Listed Rogers’ house in Wimbledon will now benefit doctorate students from university’s design school
The celebrated house that Richard Rogers built for his parents in Wimbledon is to benefit generations of leading architecture students after he announced he is donating it to Harvard’s Graduate School of Design (GSD).
Designed by Rogers and his then wife Su in 1967, the grade II*-listed property at 22 Parkside, is close to Wimbledon Common and was built for his parents Dada and William Nino Rogers.
The prefabricated single-storey property, known as the Rogers’ house, was later adapted for Rogers’ son Ab and his family to live in before being put up for sale in 2013 for £3.2 million.
However, the property was later taken off the market and Rogers has now revealed that Harvard University’s Graduate School of Design (GSD) will be gifted the house by his charity, the Richard Rogers Charitable Settlement.
Before becoming a place for GSD students to stay and study, Rogers has commissioned his former colleague Philip Gumuchdjian to renovate the house and restore it to its original domestic state.
Rogers told AJ: ‘The house will be a gift to Harvard for training of doctorates in the field of architecture - my charity is giving it to them. [Former Richard Rogers Partnership architect] Gumuchdjian will put the house back to what it was.’
Rogers has previously described the house as ‘a transparent tube with solid boundary walls’ and has said it influenced the design of the Pompidou Centre and Lloyds of London.
Dean of the GSD Mohsen Mostafavi said: ‘We are grateful for the opportunity to partner with the Rogers family to provide scholars and designers with a space near the resources of London as they consider alternative scenarios for architectural and urban futures.’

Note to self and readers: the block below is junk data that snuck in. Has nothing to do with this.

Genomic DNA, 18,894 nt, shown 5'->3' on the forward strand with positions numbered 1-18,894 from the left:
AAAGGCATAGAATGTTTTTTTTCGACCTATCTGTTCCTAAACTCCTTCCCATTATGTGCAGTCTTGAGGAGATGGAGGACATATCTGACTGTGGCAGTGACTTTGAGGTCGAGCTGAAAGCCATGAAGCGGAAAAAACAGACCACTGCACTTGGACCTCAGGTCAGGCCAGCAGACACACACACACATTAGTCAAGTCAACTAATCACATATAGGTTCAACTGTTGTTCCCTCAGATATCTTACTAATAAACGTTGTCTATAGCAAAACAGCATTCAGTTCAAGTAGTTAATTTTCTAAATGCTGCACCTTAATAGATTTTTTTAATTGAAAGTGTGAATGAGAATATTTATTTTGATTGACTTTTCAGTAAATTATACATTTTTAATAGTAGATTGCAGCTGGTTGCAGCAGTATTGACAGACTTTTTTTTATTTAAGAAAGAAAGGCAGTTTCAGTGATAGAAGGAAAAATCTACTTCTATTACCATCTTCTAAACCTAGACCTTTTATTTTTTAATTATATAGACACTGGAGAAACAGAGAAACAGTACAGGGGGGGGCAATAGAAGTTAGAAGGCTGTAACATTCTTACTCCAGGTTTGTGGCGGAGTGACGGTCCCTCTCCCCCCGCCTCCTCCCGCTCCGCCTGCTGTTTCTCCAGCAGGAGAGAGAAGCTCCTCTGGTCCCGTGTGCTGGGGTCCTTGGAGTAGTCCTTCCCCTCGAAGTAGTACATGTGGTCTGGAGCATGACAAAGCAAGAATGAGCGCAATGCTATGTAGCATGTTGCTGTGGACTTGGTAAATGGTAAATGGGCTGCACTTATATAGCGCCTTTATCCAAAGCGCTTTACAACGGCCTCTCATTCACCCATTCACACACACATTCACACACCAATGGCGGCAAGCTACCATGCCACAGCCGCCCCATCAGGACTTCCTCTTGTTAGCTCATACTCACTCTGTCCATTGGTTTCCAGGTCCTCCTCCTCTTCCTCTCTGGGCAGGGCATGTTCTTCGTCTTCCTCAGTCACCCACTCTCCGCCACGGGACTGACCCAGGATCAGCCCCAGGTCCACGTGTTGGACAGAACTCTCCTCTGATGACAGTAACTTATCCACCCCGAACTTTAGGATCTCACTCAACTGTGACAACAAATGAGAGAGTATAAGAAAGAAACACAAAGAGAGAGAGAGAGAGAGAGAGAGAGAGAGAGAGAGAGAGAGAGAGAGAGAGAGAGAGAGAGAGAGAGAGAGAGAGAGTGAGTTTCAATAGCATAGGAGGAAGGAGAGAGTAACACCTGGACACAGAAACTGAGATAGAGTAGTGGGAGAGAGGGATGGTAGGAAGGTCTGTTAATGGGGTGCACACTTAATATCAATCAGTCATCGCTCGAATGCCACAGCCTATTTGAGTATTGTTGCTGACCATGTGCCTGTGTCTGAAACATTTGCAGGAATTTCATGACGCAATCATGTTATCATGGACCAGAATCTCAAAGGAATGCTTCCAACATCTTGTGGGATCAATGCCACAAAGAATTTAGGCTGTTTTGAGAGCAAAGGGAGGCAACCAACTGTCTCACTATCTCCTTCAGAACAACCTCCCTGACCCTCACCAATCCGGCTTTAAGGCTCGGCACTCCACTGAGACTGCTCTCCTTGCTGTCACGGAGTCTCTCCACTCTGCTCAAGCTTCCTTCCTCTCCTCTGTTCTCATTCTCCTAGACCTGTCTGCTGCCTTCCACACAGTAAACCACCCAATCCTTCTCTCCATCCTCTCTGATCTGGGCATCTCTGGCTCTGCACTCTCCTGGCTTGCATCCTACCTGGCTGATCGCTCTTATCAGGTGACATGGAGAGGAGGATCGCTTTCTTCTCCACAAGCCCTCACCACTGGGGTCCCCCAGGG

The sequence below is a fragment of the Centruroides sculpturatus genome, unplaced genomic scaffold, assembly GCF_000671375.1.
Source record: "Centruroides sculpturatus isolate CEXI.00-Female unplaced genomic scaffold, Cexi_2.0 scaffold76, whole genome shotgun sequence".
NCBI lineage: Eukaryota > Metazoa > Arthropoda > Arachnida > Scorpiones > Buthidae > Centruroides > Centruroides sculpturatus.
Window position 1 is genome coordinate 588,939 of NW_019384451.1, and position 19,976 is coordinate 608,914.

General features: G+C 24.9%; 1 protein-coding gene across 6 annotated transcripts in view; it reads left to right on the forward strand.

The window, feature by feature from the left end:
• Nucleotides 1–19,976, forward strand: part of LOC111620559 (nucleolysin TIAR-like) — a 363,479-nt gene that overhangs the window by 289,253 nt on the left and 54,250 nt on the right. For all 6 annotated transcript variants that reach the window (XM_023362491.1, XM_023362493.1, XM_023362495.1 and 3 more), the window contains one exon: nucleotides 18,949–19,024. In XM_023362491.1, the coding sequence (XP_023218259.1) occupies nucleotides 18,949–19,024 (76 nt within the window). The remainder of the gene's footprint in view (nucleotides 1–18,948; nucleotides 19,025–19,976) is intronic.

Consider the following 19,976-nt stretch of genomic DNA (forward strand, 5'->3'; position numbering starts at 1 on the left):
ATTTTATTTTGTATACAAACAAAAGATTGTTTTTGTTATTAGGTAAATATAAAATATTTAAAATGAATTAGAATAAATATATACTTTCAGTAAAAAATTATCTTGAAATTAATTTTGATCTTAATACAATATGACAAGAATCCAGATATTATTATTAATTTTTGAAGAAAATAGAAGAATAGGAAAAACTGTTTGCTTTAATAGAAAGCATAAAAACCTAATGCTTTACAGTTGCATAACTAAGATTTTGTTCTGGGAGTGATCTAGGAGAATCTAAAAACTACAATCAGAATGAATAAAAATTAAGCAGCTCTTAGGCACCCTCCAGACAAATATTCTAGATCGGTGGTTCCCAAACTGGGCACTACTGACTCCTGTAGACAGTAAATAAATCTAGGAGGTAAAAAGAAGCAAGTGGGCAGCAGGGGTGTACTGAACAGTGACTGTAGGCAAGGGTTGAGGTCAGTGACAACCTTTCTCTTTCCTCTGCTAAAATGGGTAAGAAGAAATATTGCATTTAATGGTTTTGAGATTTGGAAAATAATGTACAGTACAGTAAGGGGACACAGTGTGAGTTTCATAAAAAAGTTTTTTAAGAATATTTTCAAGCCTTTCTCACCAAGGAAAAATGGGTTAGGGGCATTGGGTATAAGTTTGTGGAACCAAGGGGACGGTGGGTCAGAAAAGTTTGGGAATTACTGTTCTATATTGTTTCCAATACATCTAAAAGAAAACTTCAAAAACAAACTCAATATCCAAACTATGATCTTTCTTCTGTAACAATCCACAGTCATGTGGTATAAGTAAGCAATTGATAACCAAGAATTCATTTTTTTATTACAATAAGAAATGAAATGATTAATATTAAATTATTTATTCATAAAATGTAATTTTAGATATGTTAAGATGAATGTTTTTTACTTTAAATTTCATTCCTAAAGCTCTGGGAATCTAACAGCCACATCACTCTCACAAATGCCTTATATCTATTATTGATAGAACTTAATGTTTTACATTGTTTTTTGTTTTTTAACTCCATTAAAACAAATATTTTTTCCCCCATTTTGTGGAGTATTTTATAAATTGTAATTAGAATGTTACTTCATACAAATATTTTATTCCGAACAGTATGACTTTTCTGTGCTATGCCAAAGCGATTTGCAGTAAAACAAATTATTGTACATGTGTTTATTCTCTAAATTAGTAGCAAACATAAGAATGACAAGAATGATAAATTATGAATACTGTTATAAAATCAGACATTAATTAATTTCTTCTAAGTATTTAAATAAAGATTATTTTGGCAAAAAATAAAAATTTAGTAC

Gumuchdjian said the building’s new life showed it remains ‘as relevant as it always was’.
He said: ‘Richard is as visionary as he’s always been so he’d like to see it used for research.
The first job I ever did for Rogers was to repair the blind
‘The first job I ever did for Rogers in 1980 was to repair the blind in the house and it was immaculate with beautiful furniture such as Eames chairs and [Dada’s] pots in it.’
Gumuchdjian added that he had won an invited competition for the renovation scheme.
‘I’m going to try to restore the domestic and cultural spirit that [Rogers’] parents brought to it along with a matter-of-fact restoration of the place – it will be quite a delicate job,’ he said.
‘It’s an interesting intellectual challenge. The building is simple and clean, flexible and very much ahead of its time.’